What these different levels can do is enforced by a permission set. Each assembly author indicates which classes and methods might threaten the stability of SQL Server by decorating classes and methods with Host Protection Attributes. These Host Protection Attributes are enforced at execution time (or possibly at JIT-compile time), based on the code's security level. Because SQL Server HPAs and permission sets are documented, third-party library writers are free to instrument their libraries to be sensitive to SQL Server's permissions. Table 6-2 shows a summary of the general behavior of each of the named permission sets.

In addition, SQL Server 2005 will load only a certain subset of the Framework class libraries at runtime. The list consists of the following:

  • mscorlib

  • System

  • System.Data

  • System.Data.SqlXml

  • System.Xml

  • System.Security

  • System.Web.Services

  • Microsoft.VisualBasic

  • Microsoft.VisualC

  • CustomMarshalers

  • System.Runtime.Remoting

  • System.Runtime.Serialization.Formatters.Soap

In addition to these libraries, SQL Server 2005 may load libraries that are referenced by these libraries. For example, System.Data.dll may have a reference to System.Drawing.dll, which may be loaded, but System.Data.dll will be coded not to reference certain entry points in System.Drawing.dll. The static list of Framework class libraries is enforced at runtime rather than "catalog time;" attempting to load a library not on the list will not throw an exception at runtime.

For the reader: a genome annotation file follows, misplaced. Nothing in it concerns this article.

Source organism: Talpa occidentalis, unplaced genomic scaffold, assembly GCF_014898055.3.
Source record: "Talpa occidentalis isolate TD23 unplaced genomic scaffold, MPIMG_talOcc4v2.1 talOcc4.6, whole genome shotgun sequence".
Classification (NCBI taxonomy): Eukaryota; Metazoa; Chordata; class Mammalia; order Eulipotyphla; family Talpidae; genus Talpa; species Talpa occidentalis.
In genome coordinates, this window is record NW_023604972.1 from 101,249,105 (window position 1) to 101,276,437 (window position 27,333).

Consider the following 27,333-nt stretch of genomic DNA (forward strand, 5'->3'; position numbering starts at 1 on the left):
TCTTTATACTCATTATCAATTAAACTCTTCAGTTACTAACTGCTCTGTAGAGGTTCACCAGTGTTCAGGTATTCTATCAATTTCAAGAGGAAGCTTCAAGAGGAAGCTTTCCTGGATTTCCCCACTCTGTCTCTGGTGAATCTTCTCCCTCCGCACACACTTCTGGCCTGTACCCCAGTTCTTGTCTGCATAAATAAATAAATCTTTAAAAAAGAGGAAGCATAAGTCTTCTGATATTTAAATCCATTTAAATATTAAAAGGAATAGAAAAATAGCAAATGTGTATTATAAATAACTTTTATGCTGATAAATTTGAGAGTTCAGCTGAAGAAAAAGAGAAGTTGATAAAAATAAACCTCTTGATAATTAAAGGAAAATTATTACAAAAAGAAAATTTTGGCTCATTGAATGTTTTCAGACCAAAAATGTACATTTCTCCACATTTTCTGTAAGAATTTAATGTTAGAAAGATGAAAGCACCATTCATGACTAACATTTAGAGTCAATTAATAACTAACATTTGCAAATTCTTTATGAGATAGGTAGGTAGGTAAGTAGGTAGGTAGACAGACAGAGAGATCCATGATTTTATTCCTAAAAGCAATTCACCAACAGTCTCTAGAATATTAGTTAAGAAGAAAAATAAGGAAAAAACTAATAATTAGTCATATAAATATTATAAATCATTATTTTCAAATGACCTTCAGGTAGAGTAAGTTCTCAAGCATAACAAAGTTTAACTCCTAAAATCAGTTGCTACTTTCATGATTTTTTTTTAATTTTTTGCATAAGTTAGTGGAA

Let's go through an example of how safety levels would work in practice. The following short program accesses a search service on the Web. This code uses System.Web.

public static String WebSearch(String subject) {
String url =

//Submit Web request and get response
url = String.Concat(url, subject);
WebRequest req = WebRequest.Create(url);
WebResponse result = req.GetResponse();

Stream ReceiveStream = result.GetResponseStream();
String outstring = "";

//Load response stream into string
Byte[] read = new Byte[1024];
int bytes = ReceiveStream.Read(read, 0, 1023);

while (bytes > 0)
  outstring = String.Concat(outstring,
    System.Text.Encoding.ASCII.GetString(read, 0, bytes));
  bytes = ReceiveStream.Read(read, 0, 512);
return outstring;

We'll use it as part of a class that is compiled into an assembly. Now, we define the assembly to SQL Server, using two CREATE ASSEMBLY statements and two symbolic names with different safety levels.

—Register the unrestricted access privileged assembly